6. Abnormally high clicks and impressions on affiliate websites-although affiliates themselves are sometimes involved in conducting click fraud schemes.

They can be victims of click fraud themselves. If one of their competitors uses this same method of excessive clicks and impressions on an affiliate’s site, the PPC search engine will soon notice an abnormally high payment to a certain affiliate and perhaps go as far as canceling that affiliate’s account, even though he or she was not engaging in any form of click fraud.

7. A large number of clicks coming from countries outside of your normal market area-using online resources such as www.dnsstuff.com and other free online sites, you can identify which country an IP address is probably coming from.

8. Accidental click fraud-there are, in fact, some cases that may be seen as click fraud, although they are actually not intentional.

However, they do have the effect of depleting your ad account. Although some individuals may accidentally click on your ad, most accidental clicks are caused by link-checking software or search engine robots clicking on the ad as they run their routines.

If you suspect this is occurring, regular checking of your logs may be all you need to get a refund from your PPC search engine.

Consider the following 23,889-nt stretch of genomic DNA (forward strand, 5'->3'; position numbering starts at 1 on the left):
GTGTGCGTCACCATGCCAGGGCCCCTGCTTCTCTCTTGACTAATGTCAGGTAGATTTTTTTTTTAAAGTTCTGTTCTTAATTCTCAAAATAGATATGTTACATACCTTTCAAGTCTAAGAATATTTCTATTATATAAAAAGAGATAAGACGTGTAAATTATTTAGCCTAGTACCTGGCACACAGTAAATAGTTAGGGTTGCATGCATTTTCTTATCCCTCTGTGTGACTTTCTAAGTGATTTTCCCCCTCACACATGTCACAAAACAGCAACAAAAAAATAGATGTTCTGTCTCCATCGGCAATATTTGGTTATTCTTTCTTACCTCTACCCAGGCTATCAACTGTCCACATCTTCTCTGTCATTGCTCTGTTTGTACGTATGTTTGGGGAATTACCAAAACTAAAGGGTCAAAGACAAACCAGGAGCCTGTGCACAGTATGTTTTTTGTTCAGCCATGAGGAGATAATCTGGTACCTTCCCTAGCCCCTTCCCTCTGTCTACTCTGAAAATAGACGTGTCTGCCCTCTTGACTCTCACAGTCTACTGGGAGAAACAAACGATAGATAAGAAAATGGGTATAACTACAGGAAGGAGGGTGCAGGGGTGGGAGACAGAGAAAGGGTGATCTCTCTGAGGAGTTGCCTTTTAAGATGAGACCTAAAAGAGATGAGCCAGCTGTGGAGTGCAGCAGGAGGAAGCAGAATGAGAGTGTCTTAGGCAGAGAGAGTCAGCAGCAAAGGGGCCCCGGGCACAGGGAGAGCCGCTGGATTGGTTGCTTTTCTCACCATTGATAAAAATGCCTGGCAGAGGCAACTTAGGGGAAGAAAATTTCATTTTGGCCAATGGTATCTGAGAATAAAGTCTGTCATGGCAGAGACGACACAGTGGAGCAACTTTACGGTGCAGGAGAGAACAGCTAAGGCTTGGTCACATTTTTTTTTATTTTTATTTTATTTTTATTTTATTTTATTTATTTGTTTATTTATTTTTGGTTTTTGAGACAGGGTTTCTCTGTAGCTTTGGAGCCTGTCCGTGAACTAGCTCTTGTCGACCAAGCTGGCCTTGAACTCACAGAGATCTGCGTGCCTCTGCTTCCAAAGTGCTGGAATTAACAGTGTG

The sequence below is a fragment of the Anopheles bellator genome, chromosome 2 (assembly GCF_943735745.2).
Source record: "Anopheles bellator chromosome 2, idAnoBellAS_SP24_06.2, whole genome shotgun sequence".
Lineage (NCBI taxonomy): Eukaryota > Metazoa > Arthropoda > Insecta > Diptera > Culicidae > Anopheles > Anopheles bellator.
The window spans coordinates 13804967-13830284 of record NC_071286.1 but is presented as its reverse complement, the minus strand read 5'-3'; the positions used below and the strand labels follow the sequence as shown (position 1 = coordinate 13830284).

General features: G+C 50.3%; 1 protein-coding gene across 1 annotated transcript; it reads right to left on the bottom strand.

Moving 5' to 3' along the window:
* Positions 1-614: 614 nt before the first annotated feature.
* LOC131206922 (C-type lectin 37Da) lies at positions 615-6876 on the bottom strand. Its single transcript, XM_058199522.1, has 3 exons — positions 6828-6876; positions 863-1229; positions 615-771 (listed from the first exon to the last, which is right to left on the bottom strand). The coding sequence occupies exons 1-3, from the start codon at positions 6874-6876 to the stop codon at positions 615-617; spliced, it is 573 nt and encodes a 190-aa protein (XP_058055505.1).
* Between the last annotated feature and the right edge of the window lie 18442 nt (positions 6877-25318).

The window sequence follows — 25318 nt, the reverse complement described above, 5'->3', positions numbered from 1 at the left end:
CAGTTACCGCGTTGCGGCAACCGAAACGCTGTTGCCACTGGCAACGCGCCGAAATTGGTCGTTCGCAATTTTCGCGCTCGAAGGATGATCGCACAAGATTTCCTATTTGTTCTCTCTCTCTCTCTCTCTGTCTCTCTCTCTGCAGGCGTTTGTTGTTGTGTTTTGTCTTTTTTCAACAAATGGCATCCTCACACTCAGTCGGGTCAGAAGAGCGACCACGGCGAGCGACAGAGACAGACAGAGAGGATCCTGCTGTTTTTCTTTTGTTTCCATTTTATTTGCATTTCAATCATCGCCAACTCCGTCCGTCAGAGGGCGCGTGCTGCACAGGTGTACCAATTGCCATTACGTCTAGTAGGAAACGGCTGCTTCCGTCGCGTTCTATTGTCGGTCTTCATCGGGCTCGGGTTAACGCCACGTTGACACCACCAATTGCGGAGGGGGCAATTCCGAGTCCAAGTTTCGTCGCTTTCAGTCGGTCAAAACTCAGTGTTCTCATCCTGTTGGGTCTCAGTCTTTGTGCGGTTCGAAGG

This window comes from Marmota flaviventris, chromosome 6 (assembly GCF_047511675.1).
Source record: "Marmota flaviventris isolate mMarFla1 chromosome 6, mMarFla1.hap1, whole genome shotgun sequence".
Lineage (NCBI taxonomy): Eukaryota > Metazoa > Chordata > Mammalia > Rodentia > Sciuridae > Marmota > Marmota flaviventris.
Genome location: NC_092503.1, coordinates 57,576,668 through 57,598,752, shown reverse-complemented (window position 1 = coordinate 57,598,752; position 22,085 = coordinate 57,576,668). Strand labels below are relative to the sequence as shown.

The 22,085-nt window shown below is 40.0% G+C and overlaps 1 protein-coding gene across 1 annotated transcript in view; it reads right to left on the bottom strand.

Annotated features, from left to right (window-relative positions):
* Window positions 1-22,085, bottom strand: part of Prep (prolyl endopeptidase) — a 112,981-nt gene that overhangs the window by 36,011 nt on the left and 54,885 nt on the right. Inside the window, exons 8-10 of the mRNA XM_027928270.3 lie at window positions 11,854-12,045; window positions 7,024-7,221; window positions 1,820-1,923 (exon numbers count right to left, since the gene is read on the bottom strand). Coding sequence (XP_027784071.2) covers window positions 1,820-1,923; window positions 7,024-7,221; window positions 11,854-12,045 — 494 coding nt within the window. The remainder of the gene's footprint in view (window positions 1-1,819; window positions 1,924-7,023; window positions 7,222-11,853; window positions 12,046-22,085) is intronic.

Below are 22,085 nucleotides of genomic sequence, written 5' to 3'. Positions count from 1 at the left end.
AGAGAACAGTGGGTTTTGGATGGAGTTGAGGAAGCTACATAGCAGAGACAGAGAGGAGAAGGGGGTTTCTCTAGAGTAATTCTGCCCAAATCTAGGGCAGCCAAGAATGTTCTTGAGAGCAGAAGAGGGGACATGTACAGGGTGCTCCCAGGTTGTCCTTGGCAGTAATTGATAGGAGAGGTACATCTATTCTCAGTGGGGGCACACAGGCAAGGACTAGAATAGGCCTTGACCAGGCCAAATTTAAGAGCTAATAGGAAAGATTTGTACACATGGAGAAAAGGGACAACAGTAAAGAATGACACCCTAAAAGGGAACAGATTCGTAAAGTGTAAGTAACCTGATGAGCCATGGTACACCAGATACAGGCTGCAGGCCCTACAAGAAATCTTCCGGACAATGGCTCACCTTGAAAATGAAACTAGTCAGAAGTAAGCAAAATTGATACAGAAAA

With spider-driven extra clicks, if you have a high-cost keyword in your campaign, even a few extra clicks a day can make a dent in your account.

There are other means of click fraud that individuals use, but most fall into the above categories.

Most people believe that the majority of the real damage is done by robot driven software, but it is impossible to adequately determine what percentage of click fraud is caused by humans themselves and what percentage is caused by robots humans developed.

One of the main reasons that robot/software click fraud is so prevalent is that there actually legitimate pieces of software that can be used to commit click fraud, although that was not the original intent for their creation.

For example, a click fraud artist may claim that he is just stress testing his analytics software program to ensure that it will catch click fraud.

Part of the problem with click fraud is that there are not yet any laws on the books dealing with the problem.

The Federal Trade Commission claims that they cannot really do anything about the problem because they are tasked with investigating consumer fraud, and cannot fit click fraud into this category.

However, the Department of Justice in the United States does have a rapidly growing division that deals with cases of cybercrime, and click fraud will likely eventually come under their review.

The difficulty is that, even if you suspect you arc a victim of click fraud, the onus generally falls on you to prove that it exists and to find those responsible.

This must happen before any action will be taken by your PPC search engine, especially those that already have some form of click fraud detection operating on their engines.

Keywords: Click Fraud, ad campaign, fraudsters, ad impressions, cybercrime,